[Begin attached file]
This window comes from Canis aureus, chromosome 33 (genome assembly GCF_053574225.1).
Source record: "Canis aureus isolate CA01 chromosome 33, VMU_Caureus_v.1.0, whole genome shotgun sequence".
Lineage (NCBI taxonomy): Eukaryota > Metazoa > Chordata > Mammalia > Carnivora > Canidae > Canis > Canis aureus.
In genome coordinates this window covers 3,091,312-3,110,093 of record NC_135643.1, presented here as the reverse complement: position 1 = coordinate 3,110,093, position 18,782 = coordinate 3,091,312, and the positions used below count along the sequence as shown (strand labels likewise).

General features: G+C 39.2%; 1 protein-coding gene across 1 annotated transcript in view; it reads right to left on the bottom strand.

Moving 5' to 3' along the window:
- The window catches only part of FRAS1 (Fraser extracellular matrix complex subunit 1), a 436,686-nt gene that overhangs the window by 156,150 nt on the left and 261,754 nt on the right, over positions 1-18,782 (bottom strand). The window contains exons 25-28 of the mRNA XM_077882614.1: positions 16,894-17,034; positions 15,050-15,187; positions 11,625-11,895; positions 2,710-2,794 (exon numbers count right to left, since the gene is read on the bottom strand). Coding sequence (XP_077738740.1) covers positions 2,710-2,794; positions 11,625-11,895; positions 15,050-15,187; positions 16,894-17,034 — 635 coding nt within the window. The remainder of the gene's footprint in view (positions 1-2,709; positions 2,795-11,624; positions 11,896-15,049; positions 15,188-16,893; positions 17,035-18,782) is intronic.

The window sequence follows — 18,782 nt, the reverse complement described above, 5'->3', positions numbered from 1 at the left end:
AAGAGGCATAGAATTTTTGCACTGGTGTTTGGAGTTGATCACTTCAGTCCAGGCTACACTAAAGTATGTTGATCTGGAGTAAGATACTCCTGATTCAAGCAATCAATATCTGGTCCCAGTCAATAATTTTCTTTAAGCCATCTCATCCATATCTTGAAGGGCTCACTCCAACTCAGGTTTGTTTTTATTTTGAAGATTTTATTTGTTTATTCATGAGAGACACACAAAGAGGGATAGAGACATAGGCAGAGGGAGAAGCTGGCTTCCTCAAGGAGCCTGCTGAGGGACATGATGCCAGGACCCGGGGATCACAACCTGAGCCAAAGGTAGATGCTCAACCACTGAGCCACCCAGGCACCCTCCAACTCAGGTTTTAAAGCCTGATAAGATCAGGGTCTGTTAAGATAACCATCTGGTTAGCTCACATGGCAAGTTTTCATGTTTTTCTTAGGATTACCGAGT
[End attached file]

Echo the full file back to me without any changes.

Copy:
This window comes from Canis aureus, chromosome 33 (genome assembly GCF_053574225.1).
Source record: "Canis aureus isolate CA01 chromosome 33, VMU_Caureus_v.1.0, whole genome shotgun sequence".
Lineage (NCBI taxonomy): Eukaryota > Metazoa > Chordata > Mammalia > Carnivora > Canidae > Canis > Canis aureus.
In genome coordinates this window covers 3,091,312-3,110,093 of record NC_135643.1, presented here as the reverse complement: position 1 = coordinate 3,110,093, position 18,782 = coordinate 3,091,312, and the positions used below count along the sequence as shown (strand labels likewise).

General features: G+C 39.2%; 1 protein-coding gene across 1 annotated transcript in view; it reads right to left on the bottom strand.

Moving 5' to 3' along the window:
- The window catches only part of FRAS1 (Fraser extracellular matrix complex subunit 1), a 436,686-nt gene that overhangs the window by 156,150 nt on the left and 261,754 nt on the right, over positions 1-18,782 (bottom strand). The window contains exons 25-28 of the mRNA XM_077882614.1: positions 16,894-17,034; positions 15,050-15,187; positions 11,625-11,895; positions 2,710-2,794 (exon numbers count right to left, since the gene is read on the bottom strand). Coding sequence (XP_077738740.1) covers positions 2,710-2,794; positions 11,625-11,895; positions 15,050-15,187; positions 16,894-17,034 — 635 coding nt within the window. The remainder of the gene's footprint in view (positions 1-2,709; positions 2,795-11,624; positions 11,896-15,049; positions 15,188-16,893; positions 17,035-18,782) is intronic.

The window sequence follows — 18,782 nt, the reverse complement described above, 5'->3', positions numbered from 1 at the left end:
AAGAGGCATAGAATTTTTGCACTGGTGTTTGGAGTTGATCACTTCAGTCCAGGCTACACTAAAGTATGTTGATCTGGAGTAAGATACTCCTGATTCAAGCAATCAATATCTGGTCCCAGTCAATAATTTTCTTTAAGCCATCTCATCCATATCTTGAAGGGCTCACTCCAACTCAGGTTTGTTTTTATTTTGAAGATTTTATTTGTTTATTCATGAGAGACACACAAAGAGGGATAGAGACATAGGCAGAGGGAGAAGCTGGCTTCCTCAAGGAGCCTGCTGAGGGACATGATGCCAGGACCCGGGGATCACAACCTGAGCCAAAGGTAGATGCTCAACCACTGAGCCACCCAGGCACCCTCCAACTCAGGTTTTAAAGCCTGATAAGATCAGGGTCTGTTAAGATAACCATCTGGTTAGCTCACATGGCAAGTTTTCATGTTTTTCTTAGGATTACCGAGT